This must be one of the oldest dishes I know of, and there’s a reason why this robust, warming and filling soup has been around for so long; it’s incredibly satisfying, easy to make, and dirt cheap.
We know the Vikings used a lot of both beans, lentils, and peas, but it is in particular dried peas that has been a part of the Norwegian staple for centuries, simply because peas can be grown here, while beans and lentils can’t.
This soup is clearly a modern interpretation of a centuries old dish because I put meat in it. Even as late as 1865, Norwegians ate as little as 6 kg meat per person per year, so consider this when you make it. In short – this soup does very well as a meatless, vegan dish as well, and would be historically authentic.
The yellow peas has a whopping 22 grams of protein per 100g (beef is 26g), so if you add meat, it’s simply a matter of flavor and texture. If you don’t add meat, consider adding some more veg (see Variations below)
If you do add meat, you want a cut with loads of collagen and bone to add richness and mouthfeel to the broth – remember the meat is for flavor, not to make you full.
The kind of meat that would be appropriate for this dish would be pork trotters, pork knuckle, or pork belly. Fresh or lightly smoked would be best, but salted pork belly is totally historically correct.
If I have it, I use the stock from Pinnekjøtt instead of water. It adds a really nice smoky flavor, and then you definitely don’t need any meat in the soup.
- 250 g whole yellow peas
- 1 large yellow onion, diced
- 3 large carrots, diced
- 1 large leek, sliced at an angle
- 3 bay leafs
- A small handful fresh thyme
- Optional: 2 pork trotters, or 1/3 pork knuckle, or 150 g salted pork belly
- 2 liters water
- Fine sea salt to taste
The peas you will use are the whole yellow peas, not yellow split peas; very important difference. But the very most important thing is to soak the peas overnight, then toss out that water, rinse the peas, and cook in fresh water.
Failing to do so will make you fart real fucking bad the rest of the day, and the following night.
Next, fill a 4-5 liter pot with 2 liters of water, toss in the herbs, and bring to a boil.
If you make this soup meatless, skip to the next step. Otherwise, depending on what meat you use, do this:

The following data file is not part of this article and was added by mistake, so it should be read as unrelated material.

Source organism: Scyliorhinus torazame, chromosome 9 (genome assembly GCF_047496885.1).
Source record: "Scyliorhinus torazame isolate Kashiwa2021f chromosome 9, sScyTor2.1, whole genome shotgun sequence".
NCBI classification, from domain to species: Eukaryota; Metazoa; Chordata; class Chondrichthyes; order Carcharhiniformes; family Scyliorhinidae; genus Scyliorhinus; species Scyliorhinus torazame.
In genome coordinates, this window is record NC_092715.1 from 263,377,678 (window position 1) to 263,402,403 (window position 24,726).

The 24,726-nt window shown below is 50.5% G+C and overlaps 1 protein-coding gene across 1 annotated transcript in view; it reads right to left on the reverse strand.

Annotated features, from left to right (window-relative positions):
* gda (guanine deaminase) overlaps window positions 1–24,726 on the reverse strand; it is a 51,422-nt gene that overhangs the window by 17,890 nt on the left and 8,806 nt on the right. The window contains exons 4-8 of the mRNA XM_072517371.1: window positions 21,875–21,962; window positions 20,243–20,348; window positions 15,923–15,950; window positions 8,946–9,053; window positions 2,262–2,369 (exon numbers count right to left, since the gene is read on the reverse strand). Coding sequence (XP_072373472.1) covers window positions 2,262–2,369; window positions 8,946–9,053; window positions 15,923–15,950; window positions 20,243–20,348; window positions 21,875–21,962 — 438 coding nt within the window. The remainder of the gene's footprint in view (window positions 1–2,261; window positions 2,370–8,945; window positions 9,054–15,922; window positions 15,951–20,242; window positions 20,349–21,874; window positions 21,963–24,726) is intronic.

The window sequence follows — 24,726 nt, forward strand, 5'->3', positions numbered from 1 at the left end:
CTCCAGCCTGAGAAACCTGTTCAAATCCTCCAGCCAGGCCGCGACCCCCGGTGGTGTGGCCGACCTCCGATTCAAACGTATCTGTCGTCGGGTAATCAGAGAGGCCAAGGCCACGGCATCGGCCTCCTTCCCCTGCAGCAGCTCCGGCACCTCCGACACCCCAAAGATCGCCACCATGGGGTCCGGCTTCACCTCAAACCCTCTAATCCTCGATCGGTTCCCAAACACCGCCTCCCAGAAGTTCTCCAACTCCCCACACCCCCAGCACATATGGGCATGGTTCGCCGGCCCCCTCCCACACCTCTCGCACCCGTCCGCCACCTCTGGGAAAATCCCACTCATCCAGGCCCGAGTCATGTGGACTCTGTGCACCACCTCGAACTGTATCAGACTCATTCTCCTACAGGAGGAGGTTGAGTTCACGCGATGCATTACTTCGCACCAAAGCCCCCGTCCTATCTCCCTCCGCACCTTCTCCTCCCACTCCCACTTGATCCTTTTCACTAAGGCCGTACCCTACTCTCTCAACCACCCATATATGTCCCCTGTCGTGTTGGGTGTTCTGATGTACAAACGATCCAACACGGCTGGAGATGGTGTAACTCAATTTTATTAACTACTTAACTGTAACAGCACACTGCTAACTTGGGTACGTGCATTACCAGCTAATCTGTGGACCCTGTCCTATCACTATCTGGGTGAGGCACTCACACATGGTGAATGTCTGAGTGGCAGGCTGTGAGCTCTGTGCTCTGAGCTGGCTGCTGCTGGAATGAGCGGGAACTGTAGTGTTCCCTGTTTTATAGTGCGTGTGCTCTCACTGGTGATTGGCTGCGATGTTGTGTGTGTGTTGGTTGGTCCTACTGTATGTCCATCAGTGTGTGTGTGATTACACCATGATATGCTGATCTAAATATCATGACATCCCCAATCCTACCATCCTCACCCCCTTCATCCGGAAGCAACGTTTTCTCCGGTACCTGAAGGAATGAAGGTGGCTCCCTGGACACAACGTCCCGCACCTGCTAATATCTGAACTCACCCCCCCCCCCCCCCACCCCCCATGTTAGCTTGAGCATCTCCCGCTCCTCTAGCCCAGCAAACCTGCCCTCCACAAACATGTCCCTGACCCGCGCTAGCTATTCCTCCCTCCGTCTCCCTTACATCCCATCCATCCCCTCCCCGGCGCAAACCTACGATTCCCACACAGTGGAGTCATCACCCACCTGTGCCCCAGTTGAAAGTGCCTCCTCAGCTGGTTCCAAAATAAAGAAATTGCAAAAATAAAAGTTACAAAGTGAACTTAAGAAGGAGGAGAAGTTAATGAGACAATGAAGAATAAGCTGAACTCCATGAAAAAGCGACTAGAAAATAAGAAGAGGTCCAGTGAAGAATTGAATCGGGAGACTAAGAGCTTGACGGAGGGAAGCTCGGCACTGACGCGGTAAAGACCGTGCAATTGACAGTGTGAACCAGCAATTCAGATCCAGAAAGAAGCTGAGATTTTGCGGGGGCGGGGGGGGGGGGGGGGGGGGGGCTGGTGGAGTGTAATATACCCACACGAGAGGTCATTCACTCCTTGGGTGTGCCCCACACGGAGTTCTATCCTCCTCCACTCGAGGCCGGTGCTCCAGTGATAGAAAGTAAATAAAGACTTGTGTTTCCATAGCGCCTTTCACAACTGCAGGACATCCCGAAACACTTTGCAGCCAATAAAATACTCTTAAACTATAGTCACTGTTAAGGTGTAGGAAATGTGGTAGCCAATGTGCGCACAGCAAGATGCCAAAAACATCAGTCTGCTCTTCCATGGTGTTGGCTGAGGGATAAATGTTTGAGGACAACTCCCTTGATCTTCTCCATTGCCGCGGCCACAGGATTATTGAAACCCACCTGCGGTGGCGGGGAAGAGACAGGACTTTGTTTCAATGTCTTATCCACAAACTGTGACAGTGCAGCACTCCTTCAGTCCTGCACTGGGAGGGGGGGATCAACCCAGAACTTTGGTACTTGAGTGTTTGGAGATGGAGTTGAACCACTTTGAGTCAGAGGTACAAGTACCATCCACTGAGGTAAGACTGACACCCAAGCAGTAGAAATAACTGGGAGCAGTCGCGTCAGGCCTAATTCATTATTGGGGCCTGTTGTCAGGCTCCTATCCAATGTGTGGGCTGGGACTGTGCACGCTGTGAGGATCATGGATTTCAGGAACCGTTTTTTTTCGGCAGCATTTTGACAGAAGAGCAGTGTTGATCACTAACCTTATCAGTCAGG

- Pork knuckle: Take off one third of the meat and dice into bite sized cubes, and gently simmer for 2.5 hours. Use the remaining knuckle for something else. Cassoulet for example.
- Pork trotter: Toss straight into the pot, and gently simmer with the herbs for 2.5 hours, then pick the meat off the bone and dice the skin. Discard the bone, tip the meat and skin back into the pot.
- Pork belly: Dice into bite sized cubes and gently simmer for 2 hours.
Next, use a slotted spoon to lift out the thyme and bay leafs. Season to taste the broth with fine sea salt, tip the soaked peas and diced onion into the pot, and simmer until the peas are tender, approx. 60-90 minutes.
Skim off the pea skins that floats up if you’d like. The slotted spoon is good for this.
When the peas are tender, tip in diced carrots and sliced leeks. I like to cut the leek at an angle, so the rings separates more easily. Simmer until the carrots and leek is tender, approx. 5 minutes.
Taste the soup, and see if it needs more sea salt. Ladle the soup into four bowls and sprinkle some finely chopped parsley, chives or thyme on top.
We like to serve with a glass of raspberry & red currant juice, or black currant juice, and some buttered up rustic sourdough bread on the side.
If you wanna go really old school, serve with flattbrød (recipe) instead – that’s what us Norwegians ate before the potato came in vogue in the late 1700s 😉
There is nothing wrong with using other vegetables in this soup. Many people use diced potatoes, some use celeriac, and others again use parsley root. Use whatever looks best, and what you have available to you.
This soup keeps very well for up to a week in the fridge, and freezes very well too. The soup in the picture for this recipe was in fact frozen…